February 12, 2010

Anti-racism vs. human relations

Over at Restructure!:

"Anti-racism is not human relations programming"
White people’s conflation of antiracism with human relations programming explains why liberal/left-wing white people admire white people who speak about racism against people of colour, yet disapprove of people of colour who speak about racism against people of colour. A white person who speaks out against racism is seen by whites as placating people of colour and telling people of colour what they want to hear. If the goal is to prevent the “race war” scenario, then human relations programming works towards that goal, and a white antiracist symbolizes peace. However, a person of colour who speaks out against racism is seen by whites as antithetical to the human-relations-programming interpretation of antiracism, since this person of colour may incite other people of colour to riot and ignite the “race war” itself. Hence, white people generally perceive the person of colour who brings up racism as being “racist” and as a symbol of disharmony.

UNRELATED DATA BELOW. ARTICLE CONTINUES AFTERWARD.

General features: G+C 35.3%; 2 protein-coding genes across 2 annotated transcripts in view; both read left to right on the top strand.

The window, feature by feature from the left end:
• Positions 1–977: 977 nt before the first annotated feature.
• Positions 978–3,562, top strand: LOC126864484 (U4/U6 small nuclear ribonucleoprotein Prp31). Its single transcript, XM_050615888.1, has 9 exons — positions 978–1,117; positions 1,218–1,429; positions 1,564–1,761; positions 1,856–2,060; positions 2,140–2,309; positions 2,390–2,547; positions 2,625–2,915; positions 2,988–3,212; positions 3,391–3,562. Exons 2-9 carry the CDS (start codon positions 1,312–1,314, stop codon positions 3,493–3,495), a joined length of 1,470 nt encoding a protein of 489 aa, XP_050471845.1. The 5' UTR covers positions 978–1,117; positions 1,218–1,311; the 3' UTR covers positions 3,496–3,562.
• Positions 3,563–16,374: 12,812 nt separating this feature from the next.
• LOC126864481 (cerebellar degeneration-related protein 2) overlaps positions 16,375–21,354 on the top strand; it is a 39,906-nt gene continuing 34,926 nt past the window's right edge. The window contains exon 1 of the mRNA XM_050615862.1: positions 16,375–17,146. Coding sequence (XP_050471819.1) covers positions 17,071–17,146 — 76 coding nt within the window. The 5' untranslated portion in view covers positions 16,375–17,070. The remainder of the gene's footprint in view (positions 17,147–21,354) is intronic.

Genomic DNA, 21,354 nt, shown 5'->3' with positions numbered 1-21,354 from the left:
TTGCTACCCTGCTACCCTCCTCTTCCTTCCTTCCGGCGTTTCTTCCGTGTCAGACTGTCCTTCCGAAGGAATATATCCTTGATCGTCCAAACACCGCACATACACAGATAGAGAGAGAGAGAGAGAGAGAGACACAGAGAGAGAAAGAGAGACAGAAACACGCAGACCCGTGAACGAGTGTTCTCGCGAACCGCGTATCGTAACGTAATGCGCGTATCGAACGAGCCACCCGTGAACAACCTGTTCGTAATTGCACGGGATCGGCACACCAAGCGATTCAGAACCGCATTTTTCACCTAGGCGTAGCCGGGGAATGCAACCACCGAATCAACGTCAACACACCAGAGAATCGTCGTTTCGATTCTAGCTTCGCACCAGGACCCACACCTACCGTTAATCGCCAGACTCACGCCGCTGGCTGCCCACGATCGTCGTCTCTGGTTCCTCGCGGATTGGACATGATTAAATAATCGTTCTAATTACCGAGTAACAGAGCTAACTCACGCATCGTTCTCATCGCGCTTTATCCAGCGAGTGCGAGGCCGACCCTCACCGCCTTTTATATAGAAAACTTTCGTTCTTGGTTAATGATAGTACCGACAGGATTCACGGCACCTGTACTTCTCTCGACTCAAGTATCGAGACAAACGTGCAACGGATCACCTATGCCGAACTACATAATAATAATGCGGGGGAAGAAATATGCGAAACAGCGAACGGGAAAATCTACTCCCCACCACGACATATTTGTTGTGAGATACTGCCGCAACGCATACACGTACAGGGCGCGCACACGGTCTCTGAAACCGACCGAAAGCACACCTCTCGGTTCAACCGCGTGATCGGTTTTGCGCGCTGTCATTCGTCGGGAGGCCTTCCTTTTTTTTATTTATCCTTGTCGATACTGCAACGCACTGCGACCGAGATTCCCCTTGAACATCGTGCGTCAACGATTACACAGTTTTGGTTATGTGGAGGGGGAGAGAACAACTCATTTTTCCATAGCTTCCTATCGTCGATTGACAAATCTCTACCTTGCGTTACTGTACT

At EdChange.org:

"So You Think You're an Anti-Racist?"
The Base Shift: Human relations programming --> Social justice activism

Food fairs, multicultural nights, and diversity festivals are fun events that may bring people together temporarily. But do they contribute to eliminating racism? The most anti-racist shift for white people is to understand that confronting racism is going to be uncomfortable, difficult, emotional, and painful. So why do we put so many resources into human relations programming? Who might we be trying to protect?
Stuff White People Do: dismiss those who point out racism for being "white guilt" mongers
"White guilt." Please help me with this -- what is up with that term, anyway? And why does the phrase so often come from opponents of anti-racist efforts? What feelings are they expressing when they say that? And why is it a phrase I almost never hear from people who oppose racism? If you get accused of being a white-guilt pusher, how do you respond?

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